The last bush camp in WA was really attractive with dunes in the distance, open bush and that delightful red sand. The Ann Beadell Highway continues with hectic corrugations. They make everything rattle to the extent that we cannot have a conversation while driving, the vehicle makes a noise actually going over the bumps as well as all the rattles.
The dune country is beautiful to travel through when there are no black scars from fires. The bush is open with low green bushes and tall marble gums which, without doubt, are the most common eucalypt we have seen.
A small mob of camels were close to the road so we were able to have a good look at these strange, odd looking animals.
What luck we a came upon a few eucalyptus youngiana trees which were in bloom. As well as another eucalyptus tree which had quite large chunky nuts with 4 distinctive wings and lovely blue/green leaves. Across the track was another eucalypt with spiky yellow buds and masses of cream flowers.
Eventually we found a shady place for lunch. We all needed a break after all the corrugations. While we were packing up there was alight sprinkle of rain. We continued on with the road which was showing some improvement.
We came upon two tank sheds today. Both tanks had a supply of clear water. They appear to be quite new installments and are well cared for. The crossing of the border from Western Australia into South Australia caused us to stop and read the various signs, one of which advised us of the penalties for entering into this section which is Maralinga Land. The penalties for not having a permit are severe. All our permits are paid for and in order.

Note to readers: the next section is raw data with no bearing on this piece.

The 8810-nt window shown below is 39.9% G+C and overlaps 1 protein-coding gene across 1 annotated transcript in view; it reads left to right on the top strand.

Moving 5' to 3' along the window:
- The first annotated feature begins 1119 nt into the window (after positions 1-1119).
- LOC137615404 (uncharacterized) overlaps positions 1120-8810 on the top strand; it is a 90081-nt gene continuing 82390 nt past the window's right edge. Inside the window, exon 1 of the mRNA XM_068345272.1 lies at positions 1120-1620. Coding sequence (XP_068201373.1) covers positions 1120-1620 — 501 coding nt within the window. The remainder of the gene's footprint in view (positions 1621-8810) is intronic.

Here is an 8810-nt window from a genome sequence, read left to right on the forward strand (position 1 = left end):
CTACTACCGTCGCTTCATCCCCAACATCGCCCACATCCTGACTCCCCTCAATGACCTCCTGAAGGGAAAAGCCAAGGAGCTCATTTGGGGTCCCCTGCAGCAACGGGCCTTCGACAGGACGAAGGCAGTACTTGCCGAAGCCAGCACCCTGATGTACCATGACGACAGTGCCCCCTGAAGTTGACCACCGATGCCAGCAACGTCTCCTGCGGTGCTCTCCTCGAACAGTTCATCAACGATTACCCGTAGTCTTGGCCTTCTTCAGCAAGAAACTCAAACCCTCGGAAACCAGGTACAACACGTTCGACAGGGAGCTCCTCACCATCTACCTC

Continuing on we crossed the Serpentine Lakes which are huge Salinas with salt, mud, caked salty soil and lots of Samphire. While travelling the next area of attractive woodlands we realised that EC had yet another flat tyre. This is #3 for this trip. The guys changed the tyre with a good deal of disappointment especially for John. This means we must continue without a spare tyre.
Another lovely camping spot appeared and we settled for the evening. We formally made changes to our watches with much confusion and banter between John G.B. and Beth. The full moon came up through the trees but was soon covered by cloud. Evidently it is a blue moon, which I had never heard of. This means that it is one of two moons in the month. Generally there is only one moon each month.
|Warning notice on going into Maralinga land|
|Blooms and leaves of eucalyptus youngiana|
Rain is drifting in, this evening, with quite a strong breeze. Tomorrow we will need to make some changes to our travel plans as we cannot afford to be in such remote places with no spare tyre.